BOP regional energy report released

The Bay of Plenty Regional Energy Transition Accelerator report dives into 67 emission reduction projects across 28 different sites. Photo: NTGA.

The Energy Efficiency & Conservation Authority - EECA - has released its Bay of Plenty Regional Energy Transition Accelerator report.

The culmination of phase one of the RETA programme, the report was developed by EECA with support from a number of organisations, including Bay of Connections.

The report outlines how the Bay of Plenty RETA aims to eliminate as many process heat emissions as possible by supporting regional energy users and suppliers to:

- Reduce heat demand by optimising their processes

- Improve thermal efficiency (this could include installing highly efficient heat pumps for hot water demand, or using heat recovery from refrigeration)

- Move away from fossil-based fuels to a low-emissions source such as biomass, geothermal and/or electricity.

The report dives into 67 emission reduction projects across 28 different sites. Collectively, these sites consume 14,741TJ of process heat energy, primarily from fossil gas, and currently produce 281kt per year of CO2e emissions.

The RETA report explores a range of potential options for sites to reduce energy consumption and emissions. It also investigates the regional availability of biomass, electricity and geothermal as alternatives to replace natural gas, coal and diesel.

The report found that biomass in the Bay of Plenty region – from roadside harvesting and processing residues, and excluding already committed biomass – is more than sufficient to meet demand from regional Bay of Plenty process heat users and that an inter-regional trade in biomass already appears to be happening.

The Bay of Plenty region has three electricity distribution businesses, which maintain the assets that connect to the national grid and work with Transpower to ensure the national grid can cope with increased demand.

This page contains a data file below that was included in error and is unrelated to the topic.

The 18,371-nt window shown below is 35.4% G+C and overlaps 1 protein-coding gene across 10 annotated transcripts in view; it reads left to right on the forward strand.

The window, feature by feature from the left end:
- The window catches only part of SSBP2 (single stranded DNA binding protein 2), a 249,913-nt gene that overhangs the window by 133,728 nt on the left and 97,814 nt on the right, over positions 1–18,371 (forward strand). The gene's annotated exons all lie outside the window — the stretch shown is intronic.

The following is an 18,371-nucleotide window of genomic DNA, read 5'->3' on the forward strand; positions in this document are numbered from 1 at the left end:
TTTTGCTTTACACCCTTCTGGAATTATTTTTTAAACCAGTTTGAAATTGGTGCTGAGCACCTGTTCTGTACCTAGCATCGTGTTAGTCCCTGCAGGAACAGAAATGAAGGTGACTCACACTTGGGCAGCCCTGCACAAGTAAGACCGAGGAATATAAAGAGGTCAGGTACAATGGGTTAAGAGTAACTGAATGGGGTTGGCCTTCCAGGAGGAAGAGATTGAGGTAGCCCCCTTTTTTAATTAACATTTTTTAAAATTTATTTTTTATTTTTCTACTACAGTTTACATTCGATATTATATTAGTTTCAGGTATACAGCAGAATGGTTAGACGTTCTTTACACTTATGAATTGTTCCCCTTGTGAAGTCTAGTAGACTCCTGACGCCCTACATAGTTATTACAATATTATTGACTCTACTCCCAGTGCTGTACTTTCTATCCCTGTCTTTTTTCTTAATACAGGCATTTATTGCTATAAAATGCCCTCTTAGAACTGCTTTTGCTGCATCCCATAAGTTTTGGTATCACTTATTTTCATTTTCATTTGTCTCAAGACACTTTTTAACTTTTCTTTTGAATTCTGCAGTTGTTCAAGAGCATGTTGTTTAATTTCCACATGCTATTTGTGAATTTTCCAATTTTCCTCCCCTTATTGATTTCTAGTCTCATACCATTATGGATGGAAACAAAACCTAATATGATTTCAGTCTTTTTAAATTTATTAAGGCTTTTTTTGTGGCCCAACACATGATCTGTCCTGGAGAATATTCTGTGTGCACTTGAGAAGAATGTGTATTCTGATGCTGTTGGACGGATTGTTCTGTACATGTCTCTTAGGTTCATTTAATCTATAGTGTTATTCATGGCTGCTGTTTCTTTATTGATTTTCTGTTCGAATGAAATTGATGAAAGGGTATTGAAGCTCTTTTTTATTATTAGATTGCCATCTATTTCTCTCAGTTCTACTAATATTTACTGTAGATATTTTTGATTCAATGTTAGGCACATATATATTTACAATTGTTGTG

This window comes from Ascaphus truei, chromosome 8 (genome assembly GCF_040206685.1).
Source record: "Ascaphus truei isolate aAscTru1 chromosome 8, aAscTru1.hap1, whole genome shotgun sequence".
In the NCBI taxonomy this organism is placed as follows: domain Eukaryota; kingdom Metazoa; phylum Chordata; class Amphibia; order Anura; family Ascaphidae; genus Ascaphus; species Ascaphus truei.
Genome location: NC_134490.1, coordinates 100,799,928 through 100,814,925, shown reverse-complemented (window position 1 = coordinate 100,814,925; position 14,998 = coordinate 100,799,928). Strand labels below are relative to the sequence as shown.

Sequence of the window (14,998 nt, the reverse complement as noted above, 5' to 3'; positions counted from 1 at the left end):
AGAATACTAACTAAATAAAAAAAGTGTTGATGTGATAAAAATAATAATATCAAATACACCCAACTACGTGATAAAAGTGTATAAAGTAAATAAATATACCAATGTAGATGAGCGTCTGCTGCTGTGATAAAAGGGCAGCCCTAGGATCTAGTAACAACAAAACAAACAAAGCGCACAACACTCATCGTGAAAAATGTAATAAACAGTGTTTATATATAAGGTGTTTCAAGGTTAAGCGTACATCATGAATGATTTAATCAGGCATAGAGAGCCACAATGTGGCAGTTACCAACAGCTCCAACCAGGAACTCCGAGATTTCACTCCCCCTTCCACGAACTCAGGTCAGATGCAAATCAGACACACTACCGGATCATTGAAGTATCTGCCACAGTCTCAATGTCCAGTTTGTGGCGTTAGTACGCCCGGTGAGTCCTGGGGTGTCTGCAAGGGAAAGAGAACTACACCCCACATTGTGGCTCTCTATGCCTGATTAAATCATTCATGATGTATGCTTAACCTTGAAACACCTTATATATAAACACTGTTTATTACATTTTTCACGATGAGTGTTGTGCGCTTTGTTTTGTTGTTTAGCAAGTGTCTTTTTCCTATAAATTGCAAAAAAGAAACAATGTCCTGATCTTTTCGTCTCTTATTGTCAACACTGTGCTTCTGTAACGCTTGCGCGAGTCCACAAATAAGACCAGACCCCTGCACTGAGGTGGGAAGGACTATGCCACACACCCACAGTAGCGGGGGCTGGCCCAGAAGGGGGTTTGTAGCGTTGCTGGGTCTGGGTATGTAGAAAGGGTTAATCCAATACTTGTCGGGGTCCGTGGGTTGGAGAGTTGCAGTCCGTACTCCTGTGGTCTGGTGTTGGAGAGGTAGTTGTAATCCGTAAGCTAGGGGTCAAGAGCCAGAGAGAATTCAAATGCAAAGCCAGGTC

Regional suppliers are already planning and investing in network infrastructure to build resilience and meet demand due to increasing numbers of consumers considering the electrification of transport and process heat.

For many of the sites where electricity is identified as a fuel switch option, only moderate system changes would be required for decarbonising existing operations, and could be undertaken for between $300k and $1million and within a 12-month period.

Seven of the sites would require major infrastructure and systems investment with significantly higher costs and longer lead times.

The Bay of Plenty RETA is the first to consider geothermal energy as a potential alternative fuel source.

The region is rich in geothermal resources, with numerous operations already utilising either direct steam (Kawerau) or indirect or low-temperature geothermal in Rotorua, Tauranga and Whakatane.

The availability and ability to use the resource are dependent on the classification of the geothermal system, which dictates the level of development permitted in a particular field.

Pending more feasibility studies, it is anticipated that geothermal has the potential to play a big role in decarbonising operations and businesses are encouraged to explore geothermal options.

The Bay of Plenty RETA report provides a number of recommendations for operations wanting to progress their decarbonisation pathways.

The report is publicly available on the EECA website. Contact EECA here:

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